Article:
5 Facts About Adopting in Florida

  1. Who can Adopt? If you are an adult who can provide love and a stable home to a child in need, you will be a good candidate to apply to adopt. You can be married or single, you can be in a relationship with someone of the same sex or the opposite sex, and you can live in an apartment or a home. A criminal record may preclude you from adopting, but the courts would determine if your specific situation is a factor.
  2. Who is Available to Adopt? Any child whose rights have been legally terminated is available for adoption. On any given day in Florida, there are 750-800 children available. Children who are waiting to be adopted are there through no fault of their own. The reasons can vary from abuse or neglect to death or incarceration of biological family members. The groups who wait the longest to be adopted are 8 years old and older and/or part of a sibling group that must be adopted together.
  3. How Much is it to Adopt in Florida? The cost can vary widely depending on whether you choose to pursue a private adoption or adoption through a public agency. The avenue which will most likely cost the least would be to adopt from within the foster care system from a public agency. An adoptive parent who goes through the foster care system will find that the fees for the required parenting class and related home study are waived. If the adoptive family is eligible, other associated fees may be waived as well.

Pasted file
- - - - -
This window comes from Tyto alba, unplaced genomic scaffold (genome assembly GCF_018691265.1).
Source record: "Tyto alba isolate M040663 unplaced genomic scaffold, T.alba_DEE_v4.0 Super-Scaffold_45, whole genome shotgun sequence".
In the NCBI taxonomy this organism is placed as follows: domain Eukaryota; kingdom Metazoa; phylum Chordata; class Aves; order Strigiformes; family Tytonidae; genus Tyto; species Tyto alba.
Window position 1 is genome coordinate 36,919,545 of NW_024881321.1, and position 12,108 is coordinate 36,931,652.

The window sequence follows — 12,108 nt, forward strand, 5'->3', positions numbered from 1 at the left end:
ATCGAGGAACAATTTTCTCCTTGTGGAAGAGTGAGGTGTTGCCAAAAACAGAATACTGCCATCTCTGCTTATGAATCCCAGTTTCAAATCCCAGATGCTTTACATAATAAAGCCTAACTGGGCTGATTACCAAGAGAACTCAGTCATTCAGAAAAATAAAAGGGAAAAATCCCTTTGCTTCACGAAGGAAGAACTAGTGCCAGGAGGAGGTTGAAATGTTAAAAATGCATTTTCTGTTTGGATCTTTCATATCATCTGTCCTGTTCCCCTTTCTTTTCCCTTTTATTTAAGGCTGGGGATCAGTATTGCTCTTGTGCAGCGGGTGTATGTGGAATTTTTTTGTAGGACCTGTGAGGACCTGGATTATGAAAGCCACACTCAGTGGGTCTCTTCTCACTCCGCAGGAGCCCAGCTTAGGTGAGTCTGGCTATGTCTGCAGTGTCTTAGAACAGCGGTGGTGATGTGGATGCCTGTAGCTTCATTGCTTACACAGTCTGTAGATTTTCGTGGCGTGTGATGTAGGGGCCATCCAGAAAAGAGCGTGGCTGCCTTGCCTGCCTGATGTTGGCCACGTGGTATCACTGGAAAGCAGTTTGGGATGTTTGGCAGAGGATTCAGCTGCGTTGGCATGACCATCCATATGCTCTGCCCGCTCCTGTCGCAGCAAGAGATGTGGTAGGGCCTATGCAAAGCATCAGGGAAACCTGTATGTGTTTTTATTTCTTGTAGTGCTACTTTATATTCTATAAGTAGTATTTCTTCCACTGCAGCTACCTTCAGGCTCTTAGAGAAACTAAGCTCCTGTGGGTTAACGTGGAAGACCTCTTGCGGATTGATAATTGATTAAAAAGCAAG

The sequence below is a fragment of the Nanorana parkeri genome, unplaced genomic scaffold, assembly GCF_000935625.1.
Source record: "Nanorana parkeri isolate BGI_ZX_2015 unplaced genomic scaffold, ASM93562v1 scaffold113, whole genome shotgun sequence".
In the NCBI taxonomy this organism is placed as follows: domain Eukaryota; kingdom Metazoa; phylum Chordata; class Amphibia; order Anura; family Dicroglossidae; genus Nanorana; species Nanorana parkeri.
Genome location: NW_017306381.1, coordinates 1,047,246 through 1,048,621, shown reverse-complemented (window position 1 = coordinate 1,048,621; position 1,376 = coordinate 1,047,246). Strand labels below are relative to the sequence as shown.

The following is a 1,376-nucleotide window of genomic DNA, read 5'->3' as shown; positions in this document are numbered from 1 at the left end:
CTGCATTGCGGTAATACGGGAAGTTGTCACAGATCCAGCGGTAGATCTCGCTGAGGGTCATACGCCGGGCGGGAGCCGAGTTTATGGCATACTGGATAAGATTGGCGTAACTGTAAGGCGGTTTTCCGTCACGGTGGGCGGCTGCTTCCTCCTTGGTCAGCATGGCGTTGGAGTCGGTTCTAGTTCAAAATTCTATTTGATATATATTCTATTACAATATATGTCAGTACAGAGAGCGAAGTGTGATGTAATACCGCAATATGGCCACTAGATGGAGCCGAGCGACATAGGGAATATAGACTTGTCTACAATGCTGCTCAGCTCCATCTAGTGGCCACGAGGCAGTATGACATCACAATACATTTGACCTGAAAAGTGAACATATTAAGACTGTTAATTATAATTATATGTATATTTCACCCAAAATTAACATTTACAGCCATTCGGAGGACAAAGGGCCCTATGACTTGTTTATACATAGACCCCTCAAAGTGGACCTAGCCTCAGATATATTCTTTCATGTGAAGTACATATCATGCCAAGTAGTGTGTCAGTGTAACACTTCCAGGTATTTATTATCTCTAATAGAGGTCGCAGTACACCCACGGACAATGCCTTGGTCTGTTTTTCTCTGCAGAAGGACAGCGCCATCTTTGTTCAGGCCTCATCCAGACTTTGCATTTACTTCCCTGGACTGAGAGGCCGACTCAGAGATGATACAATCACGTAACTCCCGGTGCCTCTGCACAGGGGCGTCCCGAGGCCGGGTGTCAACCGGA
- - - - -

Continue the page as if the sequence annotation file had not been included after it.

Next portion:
4. What is the Process? First, you should take some time to consider your readiness to become an adoptive parent. Then, you should determine if a private adoption or if an adoption through an agency is best for you. Your path may vary depending on which you choose. The state of Florida does require adoptive parents to complete a parenting course and a home study conducted by a state-licensed social worker along with local, state, and federal background checks.
  5. How Much Time Will Adoption in Florida Take? The whole process from your decision to proceed until the finalization can vary widely. The initial paperwork, application, classes, home study, and background checks can usually be completed within 8 or 9 months. At that point, if you are going through a public agency, you will be ready to be matched up to the right child(ren) for your home. The time for that process can vary, but once you have the child in your home, the child’s case will usually be reviewed for at least 6 months. After that, you can move to finalize the adoption.


Visit Adoption by Shepherd Care if you are pregnant and considering placing your child or if you are a prospective adoptive family.